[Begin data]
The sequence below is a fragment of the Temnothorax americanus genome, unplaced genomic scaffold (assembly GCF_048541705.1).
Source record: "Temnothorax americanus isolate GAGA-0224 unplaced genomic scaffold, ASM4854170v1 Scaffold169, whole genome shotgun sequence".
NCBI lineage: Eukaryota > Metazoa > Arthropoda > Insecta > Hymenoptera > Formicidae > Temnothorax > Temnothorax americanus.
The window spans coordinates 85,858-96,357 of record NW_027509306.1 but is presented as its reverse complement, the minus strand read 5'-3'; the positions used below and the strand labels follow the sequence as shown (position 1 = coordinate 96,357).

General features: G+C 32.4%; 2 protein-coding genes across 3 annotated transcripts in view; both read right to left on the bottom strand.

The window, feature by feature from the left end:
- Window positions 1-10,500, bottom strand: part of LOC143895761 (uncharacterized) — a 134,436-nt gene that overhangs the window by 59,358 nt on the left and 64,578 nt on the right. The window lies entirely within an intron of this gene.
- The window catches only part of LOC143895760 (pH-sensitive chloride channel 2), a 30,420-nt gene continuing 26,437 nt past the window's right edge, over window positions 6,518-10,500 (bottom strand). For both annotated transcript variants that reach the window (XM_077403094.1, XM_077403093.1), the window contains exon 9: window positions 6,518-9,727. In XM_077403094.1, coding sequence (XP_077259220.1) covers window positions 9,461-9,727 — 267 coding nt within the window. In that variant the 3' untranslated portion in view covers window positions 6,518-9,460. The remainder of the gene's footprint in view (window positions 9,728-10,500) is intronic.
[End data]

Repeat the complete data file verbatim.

The sequence below is a fragment of the Temnothorax americanus genome, unplaced genomic scaffold (assembly GCF_048541705.1).
Source record: "Temnothorax americanus isolate GAGA-0224 unplaced genomic scaffold, ASM4854170v1 Scaffold169, whole genome shotgun sequence".
NCBI lineage: Eukaryota > Metazoa > Arthropoda > Insecta > Hymenoptera > Formicidae > Temnothorax > Temnothorax americanus.
The window spans coordinates 85,858-96,357 of record NW_027509306.1 but is presented as its reverse complement, the minus strand read 5'-3'; the positions used below and the strand labels follow the sequence as shown (position 1 = coordinate 96,357).

General features: G+C 32.4%; 2 protein-coding genes across 3 annotated transcripts in view; both read right to left on the bottom strand.

The window, feature by feature from the left end:
- Window positions 1-10,500, bottom strand: part of LOC143895761 (uncharacterized) — a 134,436-nt gene that overhangs the window by 59,358 nt on the left and 64,578 nt on the right. The window lies entirely within an intron of this gene.
- The window catches only part of LOC143895760 (pH-sensitive chloride channel 2), a 30,420-nt gene continuing 26,437 nt past the window's right edge, over window positions 6,518-10,500 (bottom strand). For both annotated transcript variants that reach the window (XM_077403094.1, XM_077403093.1), the window contains exon 9: window positions 6,518-9,727. In XM_077403094.1, coding sequence (XP_077259220.1) covers window positions 9,461-9,727 — 267 coding nt within the window. In that variant the 3' untranslated portion in view covers window positions 6,518-9,460. The remainder of the gene's footprint in view (window positions 9,728-10,500) is intronic.